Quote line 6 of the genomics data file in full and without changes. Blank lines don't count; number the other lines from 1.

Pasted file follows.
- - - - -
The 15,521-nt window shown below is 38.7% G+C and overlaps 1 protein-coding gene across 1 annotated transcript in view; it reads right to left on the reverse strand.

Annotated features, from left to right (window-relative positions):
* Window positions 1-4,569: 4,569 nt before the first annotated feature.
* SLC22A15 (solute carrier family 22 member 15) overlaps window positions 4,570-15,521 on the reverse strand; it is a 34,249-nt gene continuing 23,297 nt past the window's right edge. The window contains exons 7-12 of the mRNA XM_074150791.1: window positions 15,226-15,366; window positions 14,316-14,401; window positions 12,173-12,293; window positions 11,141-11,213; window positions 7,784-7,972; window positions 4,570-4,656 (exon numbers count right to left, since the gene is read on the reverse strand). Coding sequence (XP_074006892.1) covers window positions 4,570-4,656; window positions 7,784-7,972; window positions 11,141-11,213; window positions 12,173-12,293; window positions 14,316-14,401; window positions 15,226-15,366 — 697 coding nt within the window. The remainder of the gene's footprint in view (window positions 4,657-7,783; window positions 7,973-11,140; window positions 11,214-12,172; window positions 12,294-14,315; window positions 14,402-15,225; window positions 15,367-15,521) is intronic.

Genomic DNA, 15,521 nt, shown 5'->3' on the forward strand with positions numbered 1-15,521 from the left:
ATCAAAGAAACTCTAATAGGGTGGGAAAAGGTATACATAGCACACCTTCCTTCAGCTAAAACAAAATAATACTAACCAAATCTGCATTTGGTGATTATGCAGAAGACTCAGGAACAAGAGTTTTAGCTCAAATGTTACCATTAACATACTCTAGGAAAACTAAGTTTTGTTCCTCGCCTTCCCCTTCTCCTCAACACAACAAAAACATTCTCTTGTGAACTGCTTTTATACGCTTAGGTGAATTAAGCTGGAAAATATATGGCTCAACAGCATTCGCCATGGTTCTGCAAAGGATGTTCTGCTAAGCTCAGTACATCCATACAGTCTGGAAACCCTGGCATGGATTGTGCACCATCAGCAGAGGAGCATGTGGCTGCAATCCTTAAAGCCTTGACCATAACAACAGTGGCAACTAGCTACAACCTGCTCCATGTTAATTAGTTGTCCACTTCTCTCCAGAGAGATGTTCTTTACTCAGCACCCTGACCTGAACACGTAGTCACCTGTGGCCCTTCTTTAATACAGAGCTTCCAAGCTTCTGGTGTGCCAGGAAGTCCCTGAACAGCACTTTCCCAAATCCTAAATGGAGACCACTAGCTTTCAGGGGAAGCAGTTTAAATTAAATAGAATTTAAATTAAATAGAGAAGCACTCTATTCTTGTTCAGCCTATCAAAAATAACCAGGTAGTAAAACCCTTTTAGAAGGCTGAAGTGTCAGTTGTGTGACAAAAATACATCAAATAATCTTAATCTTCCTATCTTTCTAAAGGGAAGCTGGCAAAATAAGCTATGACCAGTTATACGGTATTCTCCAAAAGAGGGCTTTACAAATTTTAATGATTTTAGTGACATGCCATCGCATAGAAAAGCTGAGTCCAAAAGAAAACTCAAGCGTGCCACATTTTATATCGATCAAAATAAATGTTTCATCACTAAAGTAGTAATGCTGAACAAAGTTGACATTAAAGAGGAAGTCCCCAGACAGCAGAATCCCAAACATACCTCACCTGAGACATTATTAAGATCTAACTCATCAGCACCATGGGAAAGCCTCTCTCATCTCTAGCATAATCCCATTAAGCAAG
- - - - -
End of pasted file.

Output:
ATCAAAGAAACTCTAATAGGGTGGGAAAAGGTATACATAGCACACCTTCCTTCAGCTAAAACAAAATAATACTAACCAAATCTGCATTTGGTGATTATGCAGAAGACTCAGGAACAAGAGTTTTAGCTCAAATGTTACCATTAACATACTCTAGGAAAACTAAGTTTTGTTCCTCGCCTTCCCCTTCTCCTCAACACAACAAAAACATTCTCTTGTGAACTGCTTTTATACGCTTAGGTGAATTAAGCTGGAAAATATATGGCTCAACAGCATTCGCCATGGTTCTGCAAAGGATGTTCTGCTAAGCTCAGTACATCCATACAGTCTGGAAACCCTGGCATGGATTGTGCACCATCAGCAGAGGAGCATGTGGCTGCAATCCTTAAAGCCTTGACCATAACAACAGTGGCAACTAGCTACAACCTGCTCCATGTTAATTAGTTGTCCACTTCTCTCCAGAGAGATGTTCTTTACTCAGCACCCTGACCTGAACACGTAGTCACCTGTGGCCCTTCTTTAATACAGAGCTTCCAAGCTTCTGGTGTGCCAGGAAGTCCCTGAACAGCACTTTCCCAAATCCTAAATGGAGACCACTAGCTTTCAGGGGAAGCAGTTTAAATTAAATAGAATTTAAATTAAATAGAGAAGCACTCTATTCTTGTTCAGCCTATCAAAAATAACCAGGTAGTAAAACCCTTTTAGAAGGCTGAAGTGTCAGTTGTGTGACAAAAATACATCAAATAATCTTAATCTTCCTATCTTTCTAAAGGGAAGCTGGCAAAATAAGCTATGACCAGTTATACGGTATTCTCCAAAAGAGGGCTTTACAAATTTTAATGATTTTAGTGACATGCCATCGCATAGAAAAGCTGAGTCCAAAAGAAAACTCAAGCGTGCCACATTTTATATCGATCAAAATAAATGTTTCATCACTAAAGTAGTAATGCTGAACAAAGTTGACATTAAAGAGGAAGTCCCCAGACAGCAGAATCCCAAACATACCTCACCTGAGACATTATTAAGATCTAACTCATCAGCACCATGGGAAAGCCTCTCTCATCTCTAGCATAATCCCATTAAGCAAG